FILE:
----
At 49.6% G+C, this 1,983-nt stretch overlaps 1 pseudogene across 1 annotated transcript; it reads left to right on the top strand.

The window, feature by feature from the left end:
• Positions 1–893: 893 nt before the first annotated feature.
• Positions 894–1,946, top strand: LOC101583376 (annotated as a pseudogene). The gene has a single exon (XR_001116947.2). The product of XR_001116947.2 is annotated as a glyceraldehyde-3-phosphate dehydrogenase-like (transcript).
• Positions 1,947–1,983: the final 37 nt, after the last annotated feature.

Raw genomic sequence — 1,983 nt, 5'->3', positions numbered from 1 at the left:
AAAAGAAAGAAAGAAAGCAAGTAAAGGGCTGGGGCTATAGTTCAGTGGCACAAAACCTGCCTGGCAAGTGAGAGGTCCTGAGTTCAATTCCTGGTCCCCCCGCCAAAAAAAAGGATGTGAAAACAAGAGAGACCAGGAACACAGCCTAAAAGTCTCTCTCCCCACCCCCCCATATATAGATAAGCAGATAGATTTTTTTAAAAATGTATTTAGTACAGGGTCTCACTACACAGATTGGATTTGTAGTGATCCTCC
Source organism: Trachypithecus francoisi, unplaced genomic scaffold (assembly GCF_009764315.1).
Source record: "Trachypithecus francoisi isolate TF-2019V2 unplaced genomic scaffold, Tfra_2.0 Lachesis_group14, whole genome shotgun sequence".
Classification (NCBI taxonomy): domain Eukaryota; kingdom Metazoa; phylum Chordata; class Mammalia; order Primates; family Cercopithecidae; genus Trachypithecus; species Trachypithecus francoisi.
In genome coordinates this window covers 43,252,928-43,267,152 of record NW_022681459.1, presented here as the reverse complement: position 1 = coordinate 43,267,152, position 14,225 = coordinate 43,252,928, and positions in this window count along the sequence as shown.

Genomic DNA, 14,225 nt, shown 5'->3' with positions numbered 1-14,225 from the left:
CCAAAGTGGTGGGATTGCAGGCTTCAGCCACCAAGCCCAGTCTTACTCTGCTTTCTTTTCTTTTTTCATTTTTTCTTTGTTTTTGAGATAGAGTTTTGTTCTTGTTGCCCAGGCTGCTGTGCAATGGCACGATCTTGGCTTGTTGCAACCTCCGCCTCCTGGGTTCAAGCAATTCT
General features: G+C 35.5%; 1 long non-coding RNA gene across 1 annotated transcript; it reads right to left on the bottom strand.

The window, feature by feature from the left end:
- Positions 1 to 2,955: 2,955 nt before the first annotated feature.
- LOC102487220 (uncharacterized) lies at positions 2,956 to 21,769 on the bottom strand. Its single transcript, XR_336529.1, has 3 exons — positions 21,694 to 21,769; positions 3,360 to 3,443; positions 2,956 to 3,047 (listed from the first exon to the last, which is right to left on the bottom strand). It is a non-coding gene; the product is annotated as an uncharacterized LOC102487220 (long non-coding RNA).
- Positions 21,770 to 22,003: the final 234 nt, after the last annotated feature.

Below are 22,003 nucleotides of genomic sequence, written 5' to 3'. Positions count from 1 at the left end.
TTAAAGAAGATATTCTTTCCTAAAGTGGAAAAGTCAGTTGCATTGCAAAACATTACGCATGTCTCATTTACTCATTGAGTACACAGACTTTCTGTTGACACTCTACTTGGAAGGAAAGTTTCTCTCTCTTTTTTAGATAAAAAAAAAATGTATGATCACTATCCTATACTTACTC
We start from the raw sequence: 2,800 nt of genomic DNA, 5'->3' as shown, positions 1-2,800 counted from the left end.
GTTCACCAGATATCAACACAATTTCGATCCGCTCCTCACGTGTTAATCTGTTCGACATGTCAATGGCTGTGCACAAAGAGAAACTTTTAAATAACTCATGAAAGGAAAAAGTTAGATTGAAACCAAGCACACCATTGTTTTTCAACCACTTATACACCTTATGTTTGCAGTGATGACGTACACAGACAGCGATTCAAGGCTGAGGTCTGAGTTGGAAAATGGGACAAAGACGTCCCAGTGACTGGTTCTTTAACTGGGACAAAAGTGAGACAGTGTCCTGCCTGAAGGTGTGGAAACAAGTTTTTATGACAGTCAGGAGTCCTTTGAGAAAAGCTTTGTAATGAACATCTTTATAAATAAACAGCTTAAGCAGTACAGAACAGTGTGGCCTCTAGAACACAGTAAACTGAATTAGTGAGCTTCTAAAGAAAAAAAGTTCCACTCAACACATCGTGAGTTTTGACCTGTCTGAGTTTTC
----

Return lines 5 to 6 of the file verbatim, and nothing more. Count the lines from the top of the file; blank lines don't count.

• Positions 1,947–1,983: the final 37 nt, after the last annotated feature.

Raw genomic sequence — 1,983 nt, 5'->3', positions numbered from 1 at the left: